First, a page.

(1997-10-08)

 


Nearby terms: Carnegie Mellon University carpal tunnel syndrome Carriage Return Carrierless Amplitude/Phase Modulation carrier scanner carrier signal Cartesian coordinates

carrier scanner

<security> (Or "wardialer") A program which uses a modem to dial a series of phone numbers (say, from 770-0000 to 770-9999), and keeps a log of what phone numbers answer with a modem carrier. The results of such a search were generally used by people looking to engage in random mischief in random machines.

Since the 1980s, wardialers have generally fallen into disuse, partly because of easily available "caller ID" technology, partly because fax machines are now in wide use and would often be logged as a carrier by a wardialer, and partly because there are so many new and more interesting venues for computerised mischief these days.

(1997-03-16)

 


Nearby terms: carpal tunnel syndrome Carriage Return Carrierless Amplitude/Phase Modulation carrier scanner carrier signal Cartesian coordinates Cartesian product

carrier signal

<communications> A continuous signal of a single frequency capable of being modulated by a second, data-carrying signal. In radio communication, the two common kinds of modulation are amplitude modulation and frequency modulation.

(1995-03-01)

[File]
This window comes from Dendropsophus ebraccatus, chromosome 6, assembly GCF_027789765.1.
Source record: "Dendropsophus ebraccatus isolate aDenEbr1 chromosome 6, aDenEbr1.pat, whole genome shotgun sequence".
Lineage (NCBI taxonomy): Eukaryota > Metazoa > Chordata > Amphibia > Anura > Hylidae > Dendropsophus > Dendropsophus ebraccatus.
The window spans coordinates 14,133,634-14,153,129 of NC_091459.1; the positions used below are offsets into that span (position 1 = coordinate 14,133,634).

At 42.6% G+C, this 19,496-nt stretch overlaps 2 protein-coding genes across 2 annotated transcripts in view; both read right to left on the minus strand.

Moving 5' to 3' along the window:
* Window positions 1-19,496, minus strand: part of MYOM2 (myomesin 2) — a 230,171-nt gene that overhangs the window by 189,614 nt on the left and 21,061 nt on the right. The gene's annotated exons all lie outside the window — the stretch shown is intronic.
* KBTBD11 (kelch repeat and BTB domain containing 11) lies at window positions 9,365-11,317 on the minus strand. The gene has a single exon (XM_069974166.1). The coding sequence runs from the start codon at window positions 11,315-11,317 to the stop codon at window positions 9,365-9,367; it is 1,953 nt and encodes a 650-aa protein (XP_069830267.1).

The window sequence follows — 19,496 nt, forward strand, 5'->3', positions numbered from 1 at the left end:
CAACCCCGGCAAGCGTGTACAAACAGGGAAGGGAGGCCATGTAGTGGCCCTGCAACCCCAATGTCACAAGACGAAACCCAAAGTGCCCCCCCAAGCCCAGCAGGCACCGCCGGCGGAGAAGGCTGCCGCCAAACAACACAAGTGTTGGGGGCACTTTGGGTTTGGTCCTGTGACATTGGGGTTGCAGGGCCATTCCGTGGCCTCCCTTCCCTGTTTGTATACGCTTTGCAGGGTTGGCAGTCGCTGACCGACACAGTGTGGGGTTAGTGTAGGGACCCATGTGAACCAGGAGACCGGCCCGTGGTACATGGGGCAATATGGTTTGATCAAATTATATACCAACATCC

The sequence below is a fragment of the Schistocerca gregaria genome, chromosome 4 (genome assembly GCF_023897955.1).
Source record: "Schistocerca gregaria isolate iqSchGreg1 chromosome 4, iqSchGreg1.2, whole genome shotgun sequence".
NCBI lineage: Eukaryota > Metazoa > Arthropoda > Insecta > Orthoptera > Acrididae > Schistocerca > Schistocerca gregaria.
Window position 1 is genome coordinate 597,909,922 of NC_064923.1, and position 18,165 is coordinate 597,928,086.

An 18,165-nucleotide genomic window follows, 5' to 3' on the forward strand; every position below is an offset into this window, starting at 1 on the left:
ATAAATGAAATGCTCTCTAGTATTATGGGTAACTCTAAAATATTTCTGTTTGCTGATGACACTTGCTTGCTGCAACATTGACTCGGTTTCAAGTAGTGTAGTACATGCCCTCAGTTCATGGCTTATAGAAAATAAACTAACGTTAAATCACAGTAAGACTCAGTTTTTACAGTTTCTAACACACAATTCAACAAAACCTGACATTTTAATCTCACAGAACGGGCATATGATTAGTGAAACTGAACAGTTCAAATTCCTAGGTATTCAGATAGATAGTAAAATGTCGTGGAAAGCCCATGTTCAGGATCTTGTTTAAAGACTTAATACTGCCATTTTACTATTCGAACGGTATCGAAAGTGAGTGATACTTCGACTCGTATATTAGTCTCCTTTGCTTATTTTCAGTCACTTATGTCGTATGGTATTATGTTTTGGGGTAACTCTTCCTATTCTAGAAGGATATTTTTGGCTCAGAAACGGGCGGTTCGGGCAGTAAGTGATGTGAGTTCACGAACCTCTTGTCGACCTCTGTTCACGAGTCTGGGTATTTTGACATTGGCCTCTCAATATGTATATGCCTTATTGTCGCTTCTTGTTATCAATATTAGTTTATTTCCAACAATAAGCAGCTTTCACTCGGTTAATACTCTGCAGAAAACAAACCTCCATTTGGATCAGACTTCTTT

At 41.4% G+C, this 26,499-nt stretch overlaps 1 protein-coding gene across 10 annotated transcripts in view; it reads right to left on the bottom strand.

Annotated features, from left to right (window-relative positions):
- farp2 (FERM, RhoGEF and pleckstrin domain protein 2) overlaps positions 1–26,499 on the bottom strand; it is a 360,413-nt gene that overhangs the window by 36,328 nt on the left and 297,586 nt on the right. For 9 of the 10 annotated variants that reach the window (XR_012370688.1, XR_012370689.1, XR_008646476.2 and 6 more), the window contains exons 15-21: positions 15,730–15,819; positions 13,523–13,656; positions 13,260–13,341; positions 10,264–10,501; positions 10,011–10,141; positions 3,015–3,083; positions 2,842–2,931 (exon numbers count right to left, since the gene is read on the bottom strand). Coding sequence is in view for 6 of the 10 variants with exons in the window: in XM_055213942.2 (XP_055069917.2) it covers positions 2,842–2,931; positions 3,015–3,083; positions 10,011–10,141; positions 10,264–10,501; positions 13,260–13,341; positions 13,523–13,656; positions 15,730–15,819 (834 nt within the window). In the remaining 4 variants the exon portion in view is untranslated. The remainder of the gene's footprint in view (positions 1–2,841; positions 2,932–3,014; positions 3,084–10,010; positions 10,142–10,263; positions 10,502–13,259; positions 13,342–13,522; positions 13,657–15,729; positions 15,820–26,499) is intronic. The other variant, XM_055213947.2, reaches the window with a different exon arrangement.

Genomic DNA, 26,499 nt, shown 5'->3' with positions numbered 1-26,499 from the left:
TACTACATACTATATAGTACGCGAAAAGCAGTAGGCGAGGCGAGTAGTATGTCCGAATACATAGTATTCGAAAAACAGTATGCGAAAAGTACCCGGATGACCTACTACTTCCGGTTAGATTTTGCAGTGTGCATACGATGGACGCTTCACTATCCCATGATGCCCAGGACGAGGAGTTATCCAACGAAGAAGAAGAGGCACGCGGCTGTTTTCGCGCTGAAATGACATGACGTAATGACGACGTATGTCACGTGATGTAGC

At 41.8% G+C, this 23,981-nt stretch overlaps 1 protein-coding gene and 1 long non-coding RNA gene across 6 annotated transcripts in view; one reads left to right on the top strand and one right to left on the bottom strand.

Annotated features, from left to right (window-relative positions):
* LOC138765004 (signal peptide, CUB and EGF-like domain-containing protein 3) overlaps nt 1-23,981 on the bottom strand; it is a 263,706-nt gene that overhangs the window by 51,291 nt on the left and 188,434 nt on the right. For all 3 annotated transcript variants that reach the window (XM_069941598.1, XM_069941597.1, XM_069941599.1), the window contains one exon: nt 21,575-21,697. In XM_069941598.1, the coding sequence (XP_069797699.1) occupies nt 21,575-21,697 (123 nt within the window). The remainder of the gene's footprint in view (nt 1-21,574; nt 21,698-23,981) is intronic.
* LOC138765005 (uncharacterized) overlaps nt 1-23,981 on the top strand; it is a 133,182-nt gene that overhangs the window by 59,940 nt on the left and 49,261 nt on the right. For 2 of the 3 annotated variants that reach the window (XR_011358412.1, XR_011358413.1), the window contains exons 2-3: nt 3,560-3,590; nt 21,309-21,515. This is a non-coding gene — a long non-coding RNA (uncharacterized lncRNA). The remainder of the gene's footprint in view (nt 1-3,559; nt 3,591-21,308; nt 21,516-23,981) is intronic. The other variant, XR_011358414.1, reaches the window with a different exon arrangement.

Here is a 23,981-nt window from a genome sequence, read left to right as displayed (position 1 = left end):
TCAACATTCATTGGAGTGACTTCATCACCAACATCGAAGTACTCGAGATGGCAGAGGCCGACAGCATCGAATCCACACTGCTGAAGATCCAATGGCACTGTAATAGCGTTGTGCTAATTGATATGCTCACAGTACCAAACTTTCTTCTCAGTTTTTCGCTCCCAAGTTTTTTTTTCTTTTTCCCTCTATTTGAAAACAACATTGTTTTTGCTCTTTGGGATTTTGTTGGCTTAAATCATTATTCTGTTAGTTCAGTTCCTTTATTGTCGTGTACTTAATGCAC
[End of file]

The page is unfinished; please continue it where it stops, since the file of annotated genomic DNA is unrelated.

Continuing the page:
Nearby terms: Carriage Return Carrierless Amplitude/Phase Modulation carrier scanner carrier signal Cartesian coordinates Cartesian product CAS

Cartesian coordinates

<mathematics, graphics> (After Renee Descartes, French philosopher and mathematician) A pair of numbers, (x, y), defining the position of a point in a two-dimensional space by its perpendicular projection onto two axes which are at right angles to each other. x and y are also known as the abscissa and ordinate.

The idea can be generalised to any number of independent axes.

Compare polar coordinates.

(1997-07-08)

 


Nearby terms: Carrierless Amplitude/Phase Modulation carrier scanner carrier signal Cartesian coordinates Cartesian product CAS CAS 8051 Assembler

Cartesian product

<mathematics> (After Renee Descartes, French philosper and mathematician) The Cartesian product of two sets A and B is the set

	A x B = {(a, b) | a in A, b in B}.

I.e. the product set contains all possible combinations of one element from each set. The idea can be extended to products of any number of sets.

If we consider the elements in sets A and B as points along perpendicular axes in a two-dimensional space then the elements of the product are the "Cartesian coordinates" of points in that space.

See also tuple.

(1995-03-01)

 


Nearby terms: carrier scanner carrier signal Cartesian coordinates Cartesian product CAS CAS 8051 Assembler cascade